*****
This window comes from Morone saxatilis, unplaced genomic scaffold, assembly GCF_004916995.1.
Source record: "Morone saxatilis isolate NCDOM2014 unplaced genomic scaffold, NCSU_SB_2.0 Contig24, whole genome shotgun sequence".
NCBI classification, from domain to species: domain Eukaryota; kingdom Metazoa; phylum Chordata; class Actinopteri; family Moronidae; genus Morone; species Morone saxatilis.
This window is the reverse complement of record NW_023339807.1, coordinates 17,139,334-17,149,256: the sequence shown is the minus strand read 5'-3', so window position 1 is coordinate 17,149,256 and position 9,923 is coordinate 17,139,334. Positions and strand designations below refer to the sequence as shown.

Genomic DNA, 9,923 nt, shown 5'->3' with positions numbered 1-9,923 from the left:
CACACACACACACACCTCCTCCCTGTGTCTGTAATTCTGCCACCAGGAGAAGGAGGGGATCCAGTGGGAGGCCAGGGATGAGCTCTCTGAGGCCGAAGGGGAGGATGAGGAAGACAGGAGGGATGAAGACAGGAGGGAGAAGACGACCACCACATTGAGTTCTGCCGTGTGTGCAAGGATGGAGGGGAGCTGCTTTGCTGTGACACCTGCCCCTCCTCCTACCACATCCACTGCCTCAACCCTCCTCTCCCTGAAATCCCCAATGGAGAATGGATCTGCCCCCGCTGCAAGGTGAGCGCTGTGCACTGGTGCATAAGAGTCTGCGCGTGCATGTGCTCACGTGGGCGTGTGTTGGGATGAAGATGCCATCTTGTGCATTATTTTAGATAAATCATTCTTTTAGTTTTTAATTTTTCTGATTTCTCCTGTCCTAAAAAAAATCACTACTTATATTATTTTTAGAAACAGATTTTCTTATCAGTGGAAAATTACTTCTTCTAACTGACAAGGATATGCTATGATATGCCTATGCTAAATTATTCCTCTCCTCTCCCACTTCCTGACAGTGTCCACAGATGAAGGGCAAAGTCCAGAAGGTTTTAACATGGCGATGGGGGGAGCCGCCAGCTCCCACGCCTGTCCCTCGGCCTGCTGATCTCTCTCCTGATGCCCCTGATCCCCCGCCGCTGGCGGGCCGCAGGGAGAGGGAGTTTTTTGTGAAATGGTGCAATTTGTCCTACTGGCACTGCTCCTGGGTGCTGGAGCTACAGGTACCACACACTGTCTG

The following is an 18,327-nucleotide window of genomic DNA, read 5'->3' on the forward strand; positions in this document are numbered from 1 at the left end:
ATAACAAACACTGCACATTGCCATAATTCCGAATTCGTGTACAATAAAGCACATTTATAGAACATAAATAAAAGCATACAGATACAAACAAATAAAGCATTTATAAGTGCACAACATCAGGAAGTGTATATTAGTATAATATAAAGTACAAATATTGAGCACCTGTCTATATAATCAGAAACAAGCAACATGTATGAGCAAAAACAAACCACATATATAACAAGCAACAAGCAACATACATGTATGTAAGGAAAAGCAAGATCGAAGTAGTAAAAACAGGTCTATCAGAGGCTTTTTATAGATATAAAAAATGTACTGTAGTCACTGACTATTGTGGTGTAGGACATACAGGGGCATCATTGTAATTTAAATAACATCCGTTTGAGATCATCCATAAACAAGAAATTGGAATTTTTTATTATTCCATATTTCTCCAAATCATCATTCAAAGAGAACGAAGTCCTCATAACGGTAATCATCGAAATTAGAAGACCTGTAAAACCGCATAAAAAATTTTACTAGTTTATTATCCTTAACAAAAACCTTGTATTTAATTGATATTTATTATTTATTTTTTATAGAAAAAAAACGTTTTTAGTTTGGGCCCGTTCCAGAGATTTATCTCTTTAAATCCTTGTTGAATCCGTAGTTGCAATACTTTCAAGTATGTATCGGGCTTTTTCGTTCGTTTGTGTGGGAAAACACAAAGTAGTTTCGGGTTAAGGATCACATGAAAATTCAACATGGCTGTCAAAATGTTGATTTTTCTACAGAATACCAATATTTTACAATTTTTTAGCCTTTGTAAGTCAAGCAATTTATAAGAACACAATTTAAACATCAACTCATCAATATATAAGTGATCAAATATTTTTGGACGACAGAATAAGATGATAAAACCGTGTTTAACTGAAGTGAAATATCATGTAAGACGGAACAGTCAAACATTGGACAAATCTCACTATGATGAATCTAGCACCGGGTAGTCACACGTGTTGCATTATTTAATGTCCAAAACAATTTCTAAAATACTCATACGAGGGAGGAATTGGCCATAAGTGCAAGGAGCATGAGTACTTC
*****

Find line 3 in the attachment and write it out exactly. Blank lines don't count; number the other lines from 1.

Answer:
NCBI classification, from domain to species: domain Eukaryota; kingdom Metazoa; phylum Chordata; class Actinopteri; family Moronidae; genus Morone; species Morone saxatilis.